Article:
Sea Level Rise Awareness Week observed by Progressive group

September 27, 2013
Sarah Cooksey, administrator of DNREC’s Delaware Coastal Programs, and Chris Bason, executive director of the Center for the Inland Bays, check a Sea Level Rise Inundation Map prior to addressing the Dining with Progressive Meeting as part of Sea Level Rise Awareness Week in Delaware. The map shows three possible scenarios for Delaware communities based on .5, 1.0 and 1.5 meter sea level rise. An on-line interactive version of the map that allows residents to learn how their homes will be impacted by sea level rise can be found at SOURCE SUBMITTED

Attendees at the Dining with Progressives meeting Sept. 22 heard Sarah Cooksey, administrator of Delaware Coastal Programs, and Chris Bason, executive director for the Center for Inland Bays, discuss the impact sea level rise will have throughout Delaware.

Cooksey discussed what actions Delawareans can do to slow down sea level rise by reducing their carbon footprint and what steps residents should take to adapt to the sea level rise that is coming. One suggestion that had a strong positive reaction among the audience was the reduction of the mowable area in residents’ lawns.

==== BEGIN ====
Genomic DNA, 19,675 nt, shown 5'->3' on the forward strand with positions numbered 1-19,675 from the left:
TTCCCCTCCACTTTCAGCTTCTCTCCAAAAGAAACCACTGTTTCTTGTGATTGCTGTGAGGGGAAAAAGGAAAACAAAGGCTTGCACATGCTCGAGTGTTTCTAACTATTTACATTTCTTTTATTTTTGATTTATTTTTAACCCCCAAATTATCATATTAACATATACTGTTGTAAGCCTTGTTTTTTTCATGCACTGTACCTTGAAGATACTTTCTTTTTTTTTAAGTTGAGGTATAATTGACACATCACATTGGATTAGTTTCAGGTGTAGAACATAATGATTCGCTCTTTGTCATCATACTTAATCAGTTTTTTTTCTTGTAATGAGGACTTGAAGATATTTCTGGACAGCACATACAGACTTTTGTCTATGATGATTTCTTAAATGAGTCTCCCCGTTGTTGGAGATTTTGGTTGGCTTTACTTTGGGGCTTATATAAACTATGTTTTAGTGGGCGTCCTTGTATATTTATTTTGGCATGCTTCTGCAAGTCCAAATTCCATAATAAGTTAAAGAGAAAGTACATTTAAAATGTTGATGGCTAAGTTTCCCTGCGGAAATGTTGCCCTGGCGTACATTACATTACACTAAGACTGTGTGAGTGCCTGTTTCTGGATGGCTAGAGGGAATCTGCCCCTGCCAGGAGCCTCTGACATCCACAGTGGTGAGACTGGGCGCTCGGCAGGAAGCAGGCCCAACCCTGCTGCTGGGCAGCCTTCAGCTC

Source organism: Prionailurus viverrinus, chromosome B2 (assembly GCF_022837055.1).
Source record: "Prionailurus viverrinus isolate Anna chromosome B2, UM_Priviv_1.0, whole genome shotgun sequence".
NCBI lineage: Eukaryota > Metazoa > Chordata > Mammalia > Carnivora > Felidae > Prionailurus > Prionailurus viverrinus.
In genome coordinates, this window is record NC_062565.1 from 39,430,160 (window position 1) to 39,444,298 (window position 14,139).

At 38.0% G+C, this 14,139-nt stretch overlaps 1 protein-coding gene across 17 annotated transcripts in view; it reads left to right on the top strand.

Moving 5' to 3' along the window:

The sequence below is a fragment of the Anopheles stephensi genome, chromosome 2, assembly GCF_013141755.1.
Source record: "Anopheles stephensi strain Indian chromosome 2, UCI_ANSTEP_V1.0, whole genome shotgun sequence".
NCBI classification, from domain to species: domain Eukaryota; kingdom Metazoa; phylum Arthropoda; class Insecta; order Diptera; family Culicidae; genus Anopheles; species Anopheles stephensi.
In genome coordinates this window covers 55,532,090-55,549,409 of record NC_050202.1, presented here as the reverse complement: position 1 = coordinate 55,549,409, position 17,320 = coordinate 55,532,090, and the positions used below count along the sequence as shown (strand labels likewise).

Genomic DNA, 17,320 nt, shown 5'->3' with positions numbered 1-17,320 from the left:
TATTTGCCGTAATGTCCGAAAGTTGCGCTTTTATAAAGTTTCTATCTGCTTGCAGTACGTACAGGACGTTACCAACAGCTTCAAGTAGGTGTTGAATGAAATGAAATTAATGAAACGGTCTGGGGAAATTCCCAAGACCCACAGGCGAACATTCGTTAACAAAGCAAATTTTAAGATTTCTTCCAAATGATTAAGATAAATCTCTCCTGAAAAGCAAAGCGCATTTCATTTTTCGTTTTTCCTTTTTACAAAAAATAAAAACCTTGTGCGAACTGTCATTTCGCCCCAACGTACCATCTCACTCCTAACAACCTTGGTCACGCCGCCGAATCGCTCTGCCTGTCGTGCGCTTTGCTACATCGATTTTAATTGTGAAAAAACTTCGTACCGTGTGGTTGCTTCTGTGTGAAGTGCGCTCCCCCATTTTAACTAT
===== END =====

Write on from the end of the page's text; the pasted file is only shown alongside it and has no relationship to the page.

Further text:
Bason discussed the importance of wetlands, of living shorelines and of citizen action. He told the audience of the need to pass state legislation or county regulations to protect Delaware’s nontidal wetlands and the need for DNREC to update tidal wetland maps.

Bason stressed the importance of convincing members of the community that “sea level rise is real.”

Both speakers referenced the May 2012 report, “Preparing for Tomorrow’s High Tide: Sea Level Rise Vulnerability Assessment for the State of Delaware” prepared by DNREC’s Delaware Coastal Programs with advice and guidance from the Sea Level Rise Advisory Committee. This report describes the impacts sea level rise will have on 79 resources in the state, 16 of which were designated of high concern.

The report stated that 99 percent of the state’s existing tidal wetlands, up to a quarter of the state’s heavy industrial areas, and more than 3,000 septic systems are at risk of inundation - and many of the septic systems could fail sooner due to increasing water tables.

In May 2013, the committee’s work was completed with the approval of the document titled “Preparing Delaware for Sea Level Rise,” which contains about 50 recommendations that target the 16 high concern resources.  Both reports can be found at



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